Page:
consisting chiefly of sand and silt with minor amounts of gravel (Reed,
1978). Since the study sites are fairly uniform lithologically, the
principal control mechanisms for chloride migration appear to be dilution
from rainfall and ground water and the gradient and direction of ground
water flow (Reed, 1978), as well as the static pressure differential
between water table level and pit level.
Investigative Procedures
Investigative procedures at each site began with an electrical earth
resistivity (EER) survey of the entire study area. With the EER method,
23
MlOCK ISLAND
MERCER
^JO DAVIESS |sTEPHENSOn'jwiNNEBABO (BOONE I MC HENRY JLAKE
I ' I
.J.1_1_M J_
TOEKALB JKANE J COOK
I JouIagT)
fr"! l i i
I L-i s
\ J IKENDALL IWILL p.^
CARBOLL .Q6LE
'WHITESIDE
r
./HENRY I BUREAU
LA SALLE
BRUNDY
i
I, rJ"~
| STARKl jPUTNAM !
[ 'MARSHALL | [Lm
n
JKANKAKEE
KNOX
WARREN
LIVINGSTON |
KENOERSON
HANCOCK
L._J j-,
PEORIA J L_-|
WOODFORD |
MC LEAN
/Tazewell! _H
IROQUOIS
'ism. jfoiTON I /TlwELLirJ.rJ L_ I i
; Imc oonoubh I \Js~"J I r0"0 I
I / I ' TvERMlLlON~
I s~~~"1 ' ' _ __-1
I / M*80Nj I [CHAMPAIGN i
(sThuyTeT-1 / "~p~^-j^-- y-\ j
I 1 7CASS j pMACON
Aim fAK8AM0N X
1 7-L_ \ ^\ Jtu
11 'SCOTT I I ^ IcHRISTIANl | | .j
\ 1 \ r ^feHETBYL W'S '
JMACOUP.Nj -J j -\^ jij
./
_PIATT
KOULTRIE
rGREENE MACOUPIN
r-H
\JERSEY
I I i
MONTGOMERY
I - j CUMtttniMnu
HTyE-TTE ^"'Nl^-pTsPER- |CMW"0RT
! i i
rsriiia '-rrrM nl I I I
I'' ^-TCUY I
I , *]BicHlANOTlAWRENCE
' [MARION I ' I
*r-JLJ | ^
IMTUlCV I i j I
\ rWASHINGTON
KONROE \
ii-L-r--
I RANDOLPH PERRY
I
JEFFERSON
WABASI
| HAMILTON WHj|E
Figure 5.--Location Map of
Study Sites
/JACKSON
yFRAlKUN s~|
L__ -jsaune" jBAUATIN1
(WILLIAMSON | ; J
i ! !
D Present study 1978
l|t Previous study 1975-77
Oil Field
^ ^"jOHiisnrTToPE IHARTl
UNION {JOHNSON
I I
handebJ ^"ImassacS, (
rpuusKi-C. s >
(ALEXANDEj
\
I.
II '1
, 'I '1
Figure 6.Generalized Location of the Hagarstown Member of the Glasford Formation
adirect, commutated or low frequency alternating current is introduced
into the ground by means of two source electrodes (metal stakes)
connected to a portable power source. By mapping the resulting potential
distribution created on the ground surface using two potential probes
(non-polarizable electrodes), the electrical resistivity below the
surface may be ascertained. By using the Wenner electrode configuration
(Figure 7), in which the four electrodes are spaced equally along a
straight line, the apparent resistivity can be calculated as 2ir (u =
3.14) times the electrodes spacing times the recorded resistance.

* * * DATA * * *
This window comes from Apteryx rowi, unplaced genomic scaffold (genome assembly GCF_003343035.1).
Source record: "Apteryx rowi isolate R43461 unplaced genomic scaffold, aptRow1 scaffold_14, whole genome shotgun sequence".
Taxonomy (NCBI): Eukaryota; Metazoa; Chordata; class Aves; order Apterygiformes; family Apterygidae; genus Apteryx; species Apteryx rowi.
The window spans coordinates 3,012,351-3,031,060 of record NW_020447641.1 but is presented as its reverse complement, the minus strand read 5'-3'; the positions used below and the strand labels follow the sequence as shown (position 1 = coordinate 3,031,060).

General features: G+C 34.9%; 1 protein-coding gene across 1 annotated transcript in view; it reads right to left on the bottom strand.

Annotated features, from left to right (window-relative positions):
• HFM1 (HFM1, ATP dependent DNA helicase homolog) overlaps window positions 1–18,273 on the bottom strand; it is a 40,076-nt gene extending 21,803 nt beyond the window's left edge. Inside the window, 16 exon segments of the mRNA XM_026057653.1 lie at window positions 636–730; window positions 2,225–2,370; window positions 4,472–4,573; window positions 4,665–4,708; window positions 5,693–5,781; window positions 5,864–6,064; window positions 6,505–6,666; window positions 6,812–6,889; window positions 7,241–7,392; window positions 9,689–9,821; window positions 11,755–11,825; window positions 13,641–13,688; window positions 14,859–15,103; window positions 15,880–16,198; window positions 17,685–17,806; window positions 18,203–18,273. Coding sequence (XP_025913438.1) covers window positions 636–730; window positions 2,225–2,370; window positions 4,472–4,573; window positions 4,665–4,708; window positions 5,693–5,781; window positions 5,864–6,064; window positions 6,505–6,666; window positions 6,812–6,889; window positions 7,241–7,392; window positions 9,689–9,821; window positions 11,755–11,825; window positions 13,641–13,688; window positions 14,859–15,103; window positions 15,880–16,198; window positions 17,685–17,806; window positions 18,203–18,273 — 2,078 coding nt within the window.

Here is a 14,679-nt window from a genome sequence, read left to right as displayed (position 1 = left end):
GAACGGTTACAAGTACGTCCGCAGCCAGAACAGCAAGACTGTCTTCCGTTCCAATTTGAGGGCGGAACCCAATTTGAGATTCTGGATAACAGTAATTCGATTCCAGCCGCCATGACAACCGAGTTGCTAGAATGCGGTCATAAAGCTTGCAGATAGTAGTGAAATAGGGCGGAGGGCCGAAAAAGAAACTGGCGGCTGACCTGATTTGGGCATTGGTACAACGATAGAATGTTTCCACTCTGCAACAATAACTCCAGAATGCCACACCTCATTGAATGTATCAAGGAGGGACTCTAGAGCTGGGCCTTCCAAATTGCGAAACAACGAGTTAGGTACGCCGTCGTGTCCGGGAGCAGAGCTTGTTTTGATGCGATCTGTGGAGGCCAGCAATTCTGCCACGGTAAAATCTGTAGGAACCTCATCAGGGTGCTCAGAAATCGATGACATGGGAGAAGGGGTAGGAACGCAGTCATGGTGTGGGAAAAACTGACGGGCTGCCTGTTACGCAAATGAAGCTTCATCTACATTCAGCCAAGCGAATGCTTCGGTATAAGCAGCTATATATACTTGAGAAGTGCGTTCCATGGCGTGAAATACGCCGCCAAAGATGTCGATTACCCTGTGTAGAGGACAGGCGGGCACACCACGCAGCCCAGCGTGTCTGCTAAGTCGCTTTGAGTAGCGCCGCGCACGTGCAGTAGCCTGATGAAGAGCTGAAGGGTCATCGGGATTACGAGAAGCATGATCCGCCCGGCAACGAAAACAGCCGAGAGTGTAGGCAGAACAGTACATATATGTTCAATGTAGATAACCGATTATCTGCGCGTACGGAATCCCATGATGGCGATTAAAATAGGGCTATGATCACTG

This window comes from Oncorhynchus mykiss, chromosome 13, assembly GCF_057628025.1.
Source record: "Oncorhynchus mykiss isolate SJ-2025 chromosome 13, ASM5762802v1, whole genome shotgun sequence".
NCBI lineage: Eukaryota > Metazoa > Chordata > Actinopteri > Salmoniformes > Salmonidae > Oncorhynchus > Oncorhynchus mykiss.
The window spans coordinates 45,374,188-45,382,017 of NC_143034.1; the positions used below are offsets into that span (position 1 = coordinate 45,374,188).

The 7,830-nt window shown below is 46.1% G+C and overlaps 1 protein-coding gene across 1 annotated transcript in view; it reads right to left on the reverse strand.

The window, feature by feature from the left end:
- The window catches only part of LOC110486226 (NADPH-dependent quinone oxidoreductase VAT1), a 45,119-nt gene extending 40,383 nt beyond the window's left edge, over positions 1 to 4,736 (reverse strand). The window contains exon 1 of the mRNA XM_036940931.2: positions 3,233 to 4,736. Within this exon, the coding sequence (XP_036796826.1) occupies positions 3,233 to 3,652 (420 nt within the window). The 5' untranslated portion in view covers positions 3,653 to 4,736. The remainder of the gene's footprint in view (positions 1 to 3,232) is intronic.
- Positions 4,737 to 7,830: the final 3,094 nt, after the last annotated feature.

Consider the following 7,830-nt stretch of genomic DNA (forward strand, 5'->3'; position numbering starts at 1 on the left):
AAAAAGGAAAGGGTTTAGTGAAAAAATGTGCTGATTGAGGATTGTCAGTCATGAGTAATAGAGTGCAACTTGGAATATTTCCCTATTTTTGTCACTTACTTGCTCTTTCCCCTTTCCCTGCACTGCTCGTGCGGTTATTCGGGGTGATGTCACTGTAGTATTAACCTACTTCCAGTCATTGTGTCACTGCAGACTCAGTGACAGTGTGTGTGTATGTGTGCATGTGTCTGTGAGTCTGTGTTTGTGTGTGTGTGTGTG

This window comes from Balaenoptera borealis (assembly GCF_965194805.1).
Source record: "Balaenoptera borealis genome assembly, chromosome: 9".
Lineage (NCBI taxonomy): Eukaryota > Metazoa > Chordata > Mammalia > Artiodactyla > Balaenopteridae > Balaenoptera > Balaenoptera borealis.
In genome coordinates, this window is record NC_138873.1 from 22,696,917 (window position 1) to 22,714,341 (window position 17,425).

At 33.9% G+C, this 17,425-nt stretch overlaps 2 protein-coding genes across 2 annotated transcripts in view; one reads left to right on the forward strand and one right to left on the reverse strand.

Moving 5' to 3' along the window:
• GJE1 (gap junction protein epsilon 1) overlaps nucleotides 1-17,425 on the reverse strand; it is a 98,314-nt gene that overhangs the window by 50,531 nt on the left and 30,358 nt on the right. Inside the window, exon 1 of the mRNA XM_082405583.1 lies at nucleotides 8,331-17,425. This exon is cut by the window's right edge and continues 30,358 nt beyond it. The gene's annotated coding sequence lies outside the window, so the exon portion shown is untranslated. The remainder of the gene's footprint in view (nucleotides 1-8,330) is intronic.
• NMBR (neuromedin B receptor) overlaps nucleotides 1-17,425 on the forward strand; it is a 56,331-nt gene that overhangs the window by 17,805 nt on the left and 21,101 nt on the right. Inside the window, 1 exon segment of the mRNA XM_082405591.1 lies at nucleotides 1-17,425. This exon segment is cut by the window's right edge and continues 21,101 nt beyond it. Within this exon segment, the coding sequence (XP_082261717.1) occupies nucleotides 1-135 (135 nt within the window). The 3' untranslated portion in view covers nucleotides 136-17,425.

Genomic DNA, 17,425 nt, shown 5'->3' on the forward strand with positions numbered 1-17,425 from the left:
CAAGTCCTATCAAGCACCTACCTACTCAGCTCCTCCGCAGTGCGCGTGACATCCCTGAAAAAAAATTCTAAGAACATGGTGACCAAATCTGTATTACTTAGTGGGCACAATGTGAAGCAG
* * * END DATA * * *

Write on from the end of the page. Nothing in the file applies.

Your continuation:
This method has been used primarily in searching for water-bearing
formations and in prospecting for conductive ore-bodies. EER studies
have also been used to monitor the deterioration of water quality and the
extent of leachate migration near landfills (Cartwright and Sherman,
1972). Success of the EER method in the applications mentioned above is
due to the fact that apparent resistivity is partially controlled by the
presence and quality of subsurface water. This same technique can be
applied to the migration of oil field brine. The presence of highly
conductive brine in the ground water is readily apparent as a depression
of the normal resistivity values. The decrease in resistivity with
increasing water salinity is shown in Figure 8, adopted from Guyod
(1952). The greatest change in resistance occurs at the lower salinity
end of the curve from 15,000 parts per million (ppm) downward. Although
previous electrical earth resistivity studies conducted by the Illinois
State Geological Survey have clearly related differences in subsurface
resistivity measurements to the migration of oil field brine, no detailed
26
current
electrode
1 'I
potential i,
electrode
^
/ I \ >
/
/
/
1 v
<
L-- \
*v
T \
\/
' \
\ \ /
A ^
iV. :-A\
\ \ '
\
\ s.
.'\
/ \
/
-V
\
\
\
\
\
\
Figure 7.Electrode Spacing for Measuring Electrical Earth
Resistivity Using a Wenner Configuration.
1. . ' %
lines of current flow
equipotential lines
current
electrode
I O O '
t / >
L X
U J * -
h -
l J
2

2
I 6
O
6
4 . .
Z O o , o a o
J *
S A L I N I T Y ( P P M )
F i g u r e 8 . R e l a t i o n s h i p o f r e s i s t a n c e a n d c o n n a t e
w a t e r s a l i n i t y ( f r o m G u y o d , 1 9 5 2 ) .
J * J I
fF^
investigation of subsurface water quality, lithology, and surface
electrical measurements had been made in the state prior to this study.
Case histories of four sites previously studied in Clinton, Sangamon and
White Counties are included in Appendix B. The exact locations of these
sites in relationship to the current study sites are illustrated in
Figure 5.
Apparent resistivity values obtained from the EER surveys were
plotted and contoured for various electrode spacings. This spatial
variation provides control over the depth of observation. In general, an
apparent resistivity value obtained from an electrode spacing of X feet
can be thought of as the apparent resistivity of the subsurface materials
to a depth of X feet. However, the actual apparent resistivities of
materials beneath a highly conductive layer may be masked. A comparison
of surface resistivities and resistivity measurements made on drill core
samples indicates this is clearly the case at the four study sites. At
these sites, surface resistivity surveys suggest the presence of enlarged
areas of reduced resistivity in a compact gracial till below a depth of
approximately 20 feet. Low resistivities in this zone was not expected
due to the impermeable nature of the material, and was discounted, after
looking at core resistivities, as being caused by a masking effect of the